Can the Subaltern Speak

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Gayatri Chakravorty Spivak

Can the Subaltern Speak?
An understanding of contemporary relations of power, and of the Western intellectual's role within them, requires an examination of the intersection of a theory of representation and the political economy of global capitalism. A theory of representation points, on the one hand, to the domain of ideology, meaning, and subjectivity, and, on the other hand, to the domain of politics, the state, and the law.

The original title of this paper was "Power, Desire, Interest."1 Indeed, whatever power these meditations command may have been earned by a politically interested refusal to push to the limit the founding presuppositions of my desires, as far as they are within my grasp. This vulgar three-stroke formula, applied both to the most resolutely committed and to the most ironic discourse, keeps track of what Althusser so aptly named "philosophies of denegation."2 I have invoked my positionality in this awkward way so as to accentuate the fact that calling the place of the investigator into question remains a meaningless piety in many recent critiques of the sovereign subject. Thus, although I will attempt to foreground the precariousness of my position throughout, I know such gestures can never suffice. This paper will move, by a necessarily circuitous route, from a critique of current Western efforts to problematize the subject to the question oflllgw the third-world subject is represented within Western discourse. Along the way, I will have occasion to suggest that a still more radical decentering of the subject is, in fact, implicit in both Marx and Derrida. And I will have recourse, perhaps surprisingly, to an argument that Western intellectual production is, in many ways, complicit with Western international economic interests. In the end, I will offer an alternative analysis of the relations between the discourses of the West and the possibility of speaking of (or for) the subaltern woman. I will draw my specific examples from the case of India, discussing at length the extraordinarily paradoxical status of the British abolition of widow sacrifice. I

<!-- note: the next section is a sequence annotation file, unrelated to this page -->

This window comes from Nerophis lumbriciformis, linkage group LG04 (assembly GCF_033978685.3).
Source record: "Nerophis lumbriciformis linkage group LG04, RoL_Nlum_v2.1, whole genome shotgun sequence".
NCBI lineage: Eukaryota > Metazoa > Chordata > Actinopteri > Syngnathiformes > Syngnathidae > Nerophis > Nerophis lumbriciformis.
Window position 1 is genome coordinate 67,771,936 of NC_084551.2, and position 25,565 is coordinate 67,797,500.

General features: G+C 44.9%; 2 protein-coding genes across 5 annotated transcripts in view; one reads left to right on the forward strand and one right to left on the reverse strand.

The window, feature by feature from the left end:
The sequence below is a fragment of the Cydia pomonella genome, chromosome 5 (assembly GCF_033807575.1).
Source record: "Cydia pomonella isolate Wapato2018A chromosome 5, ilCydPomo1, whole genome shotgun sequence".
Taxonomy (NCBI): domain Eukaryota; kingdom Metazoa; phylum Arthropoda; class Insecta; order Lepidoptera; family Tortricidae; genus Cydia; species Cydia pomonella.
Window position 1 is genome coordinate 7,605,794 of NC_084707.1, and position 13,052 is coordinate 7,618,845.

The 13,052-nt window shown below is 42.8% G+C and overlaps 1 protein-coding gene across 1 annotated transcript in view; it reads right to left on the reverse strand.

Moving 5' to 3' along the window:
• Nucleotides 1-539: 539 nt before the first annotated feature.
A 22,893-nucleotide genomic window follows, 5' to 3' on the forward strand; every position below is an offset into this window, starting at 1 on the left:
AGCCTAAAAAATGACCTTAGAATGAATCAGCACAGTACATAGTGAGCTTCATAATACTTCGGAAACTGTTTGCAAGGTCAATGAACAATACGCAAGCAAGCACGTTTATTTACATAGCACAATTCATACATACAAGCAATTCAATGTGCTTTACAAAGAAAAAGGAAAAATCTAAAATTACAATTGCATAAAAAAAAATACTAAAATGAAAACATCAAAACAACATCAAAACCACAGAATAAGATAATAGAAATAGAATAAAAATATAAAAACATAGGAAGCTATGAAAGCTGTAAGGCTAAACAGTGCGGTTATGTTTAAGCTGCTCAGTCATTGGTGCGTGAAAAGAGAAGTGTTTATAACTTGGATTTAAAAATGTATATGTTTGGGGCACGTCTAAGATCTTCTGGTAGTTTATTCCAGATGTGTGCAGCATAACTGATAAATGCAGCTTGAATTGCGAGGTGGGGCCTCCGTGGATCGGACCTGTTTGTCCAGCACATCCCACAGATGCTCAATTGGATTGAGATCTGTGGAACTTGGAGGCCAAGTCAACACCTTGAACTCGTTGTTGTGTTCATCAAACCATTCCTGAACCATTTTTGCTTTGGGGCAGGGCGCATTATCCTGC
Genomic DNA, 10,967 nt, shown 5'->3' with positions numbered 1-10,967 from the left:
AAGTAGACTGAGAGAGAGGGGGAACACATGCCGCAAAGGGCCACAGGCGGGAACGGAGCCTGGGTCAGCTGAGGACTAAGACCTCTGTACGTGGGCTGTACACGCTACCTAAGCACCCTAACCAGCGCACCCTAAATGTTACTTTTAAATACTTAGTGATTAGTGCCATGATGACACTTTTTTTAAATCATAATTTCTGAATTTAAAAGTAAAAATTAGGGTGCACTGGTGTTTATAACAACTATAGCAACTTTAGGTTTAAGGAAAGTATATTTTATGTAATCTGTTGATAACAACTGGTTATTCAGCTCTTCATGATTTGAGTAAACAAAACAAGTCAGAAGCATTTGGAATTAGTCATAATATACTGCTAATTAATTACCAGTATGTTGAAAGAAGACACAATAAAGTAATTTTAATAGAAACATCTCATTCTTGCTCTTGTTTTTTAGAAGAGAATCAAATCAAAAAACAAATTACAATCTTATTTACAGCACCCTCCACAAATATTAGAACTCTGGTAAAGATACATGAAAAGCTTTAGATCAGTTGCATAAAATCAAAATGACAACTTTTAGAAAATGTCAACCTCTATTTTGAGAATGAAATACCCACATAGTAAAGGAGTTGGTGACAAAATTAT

Some of the most radical criticism coming out of the West today is the result of an interested desire to conserve the subject of the West, or the West as SUbject. The theory of pluralized "subject-effects" gives an illusion of undermining SUbjective sovereignty while often providing a cover for this subject of knowledge. Although the history of Europe as Subject is narrativized by the law, political economy, and ideology of the West, this concealed Subject pretends it has "no geo-political determina271

Gayatri Chakravorty Spivak

tions." The much-publicized critique of the sovereign subject thus actually inaugurates a Subject. I will argue for this conclusion by considering a text by two great practitioners of the critique: "Intellectuals and Power: A Conversation between Michel Foucault and Gilles Deleuze. "3 I have chosen this friendly exchange between two activist philosophers of history because it undoes the opposition between authoritative theoretical production and the unguarded practice of conversation, enabling one to glimpse the track of ideology. The participants in this conversation emphasize the most important contributions of French poststructuralist theory: first, that the networks of power/desire/interest are so heterogeneous that their reduction to a coherent narrative is counterproductive-a persistent critique is needed; and second, that intellectuals must attempt to disclose and know the discourse of society's Other. Yet the two systematically ignore the question of ideology and their own implication in intellectual and economic history. Although one of its chief presuppositions is the critique of the sovereign subject, the conversation between Foucault and Deleuze is framed by two monolithic and anonymous subjects-in-revolution: "A Maoist" (FD, 205) and "the workers' struggle" (FD, 217)....
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